Recently our admins faced an error in one of our Sitecore environments that we couldn’t explain. Sitecore tried to serve a site that it shouldn’t serve, which caused a nasty error. Digging through the logs didn’t help us and due to the fact that the logs didn’t tell us anything, our admins had problems pinpointing the problem.
Our Sitecore installation
Our Sitecore installation was a vanilla Sitecore 8.0 release 5 installation with just one site active, This site was created under the default “website” site node in Sitecore configuration and is used for our initial performance baseline. On a set interval, we measure its performance and compare it with the initial performance figures: this way, we can see how our Sitecore environment behaves. Aside from the vanilla Sitecore 8.0 installation, we only had the multiple sites manager module installed, as we are (normally) hosting multiple sites in a single Sitecore instance.
Sitecore trying to serve the wrong website
The first thing I noticed, was that Sitecore was trying to serve the wrong website. As it was a vanilla installation, the hostname should be tied to the “website” node, but watching closely to the error message, I saw that Sitecore was trying to serve the rootnode of the “scheduler” site, a default site that is provisioned by Sitecore:
Multiple site manager caused the problem
As the only customization on the Sitecore instance was the Multiple Sites manager module, I decided to disable this module, which fixed the problem immediately. I haven’t experienced any problems with the Multiple site manager before, this had to be a configuration issue. Knowing that the default “website” node resides above the “scheduler” node, I suspected some issue with ordering in the module.
When comparing it to the actual order of the Multiple Sites manager configuration, I saw a discrepancy:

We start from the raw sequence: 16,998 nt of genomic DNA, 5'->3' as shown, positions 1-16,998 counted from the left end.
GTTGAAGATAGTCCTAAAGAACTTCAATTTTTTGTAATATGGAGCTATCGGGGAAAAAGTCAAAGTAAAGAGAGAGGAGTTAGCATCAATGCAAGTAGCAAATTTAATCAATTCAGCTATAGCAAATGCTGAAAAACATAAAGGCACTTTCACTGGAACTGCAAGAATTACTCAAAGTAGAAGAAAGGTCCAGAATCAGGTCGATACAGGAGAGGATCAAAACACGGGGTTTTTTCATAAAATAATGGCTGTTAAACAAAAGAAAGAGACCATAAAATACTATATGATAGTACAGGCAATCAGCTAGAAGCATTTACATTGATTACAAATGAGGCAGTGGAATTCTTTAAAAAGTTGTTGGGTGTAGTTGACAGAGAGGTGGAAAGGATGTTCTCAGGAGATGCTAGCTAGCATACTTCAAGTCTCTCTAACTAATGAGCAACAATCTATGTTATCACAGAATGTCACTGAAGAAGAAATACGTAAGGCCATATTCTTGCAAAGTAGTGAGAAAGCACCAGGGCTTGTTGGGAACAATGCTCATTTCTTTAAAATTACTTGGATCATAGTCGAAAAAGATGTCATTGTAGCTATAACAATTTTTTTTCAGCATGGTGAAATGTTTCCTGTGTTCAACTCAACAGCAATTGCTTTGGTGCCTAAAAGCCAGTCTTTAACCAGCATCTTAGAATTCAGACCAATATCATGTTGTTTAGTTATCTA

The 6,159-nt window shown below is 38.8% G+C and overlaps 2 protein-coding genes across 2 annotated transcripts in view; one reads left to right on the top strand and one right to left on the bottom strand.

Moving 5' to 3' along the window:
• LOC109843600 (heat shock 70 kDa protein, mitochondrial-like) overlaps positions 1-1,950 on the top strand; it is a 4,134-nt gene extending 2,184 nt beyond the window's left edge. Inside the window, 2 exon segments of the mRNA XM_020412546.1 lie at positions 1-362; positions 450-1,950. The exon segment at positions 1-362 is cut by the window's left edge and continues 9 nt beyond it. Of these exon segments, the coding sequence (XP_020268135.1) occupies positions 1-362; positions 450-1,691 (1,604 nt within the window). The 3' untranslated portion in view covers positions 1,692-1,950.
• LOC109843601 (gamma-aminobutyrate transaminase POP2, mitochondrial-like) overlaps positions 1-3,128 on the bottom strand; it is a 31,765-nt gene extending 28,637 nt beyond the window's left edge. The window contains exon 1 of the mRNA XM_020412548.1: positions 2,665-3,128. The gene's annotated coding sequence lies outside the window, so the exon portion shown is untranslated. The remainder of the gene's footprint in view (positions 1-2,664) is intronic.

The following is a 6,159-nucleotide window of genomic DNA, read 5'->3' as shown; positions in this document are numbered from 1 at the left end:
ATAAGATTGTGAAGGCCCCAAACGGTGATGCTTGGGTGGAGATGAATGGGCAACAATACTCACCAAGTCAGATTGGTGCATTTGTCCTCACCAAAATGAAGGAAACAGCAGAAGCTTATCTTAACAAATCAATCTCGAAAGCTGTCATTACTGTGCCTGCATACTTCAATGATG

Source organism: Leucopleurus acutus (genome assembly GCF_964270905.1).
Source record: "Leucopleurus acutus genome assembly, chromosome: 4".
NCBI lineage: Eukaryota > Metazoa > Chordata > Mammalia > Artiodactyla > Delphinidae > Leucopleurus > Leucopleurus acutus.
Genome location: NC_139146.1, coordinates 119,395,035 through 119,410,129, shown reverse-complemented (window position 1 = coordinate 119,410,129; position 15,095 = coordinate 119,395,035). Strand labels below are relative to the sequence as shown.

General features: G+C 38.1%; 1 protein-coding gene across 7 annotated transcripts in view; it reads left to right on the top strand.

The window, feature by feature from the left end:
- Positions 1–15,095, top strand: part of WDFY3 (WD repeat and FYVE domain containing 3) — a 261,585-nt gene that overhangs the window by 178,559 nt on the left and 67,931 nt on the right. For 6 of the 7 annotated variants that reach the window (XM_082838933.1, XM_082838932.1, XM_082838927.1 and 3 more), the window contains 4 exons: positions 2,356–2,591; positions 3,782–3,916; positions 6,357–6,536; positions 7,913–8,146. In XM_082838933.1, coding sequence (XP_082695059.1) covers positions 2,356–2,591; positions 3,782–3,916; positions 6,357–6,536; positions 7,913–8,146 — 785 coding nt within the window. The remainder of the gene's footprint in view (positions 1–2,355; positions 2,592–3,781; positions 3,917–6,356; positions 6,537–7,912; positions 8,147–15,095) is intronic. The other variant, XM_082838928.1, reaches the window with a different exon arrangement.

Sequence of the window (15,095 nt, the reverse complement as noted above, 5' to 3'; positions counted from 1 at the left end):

The website node in the Multiple sites manager configuration didn’t have the same position as the website node in the sitecore.config file.
Only moving the website node above the scheduler node, however, didn’t fix the problem. The configuration is kept in memory and moving nodes around doesn’t trigger a flush, I tried an applicationpool recycle. Et voilá: problem solved.
Why is this a nasty problem?
Although a small hint on the order of site nodes is given in the documentation, it’s not clear why this causes trouble and definitely not everyone knows about the importance of the order. (Quote from the documentation: “The order in which the sites stand under the Sites folder is important for the SiteResolver method. “)
Why is this a nasty bug or problem? When working in a company where multiple people are managing multiple Sitecore environments, everyone has their own way of working and not everyone knows every in and out of every module that has been installed. Some people order information on purpose (to get a clear overview), other people accidentally move an item to another position, not knowing that it can break the environment. Because a flush or application pool recycle is needed to trigger the problem, somebody making the wrong change will not necessarily suspect that the caused the problem.
From my point of view, there are two key lessons to be learned:
- Be very careful when making changes at system level: Problems may be revealed at a later point in time.
- Modules, especially modules that heavily intercept in the regular Sitecore lifecycle, should be monkey proof. You may exactly know how all the modules work, but don’t expect this from others -> Assumption is the root of all evil 😉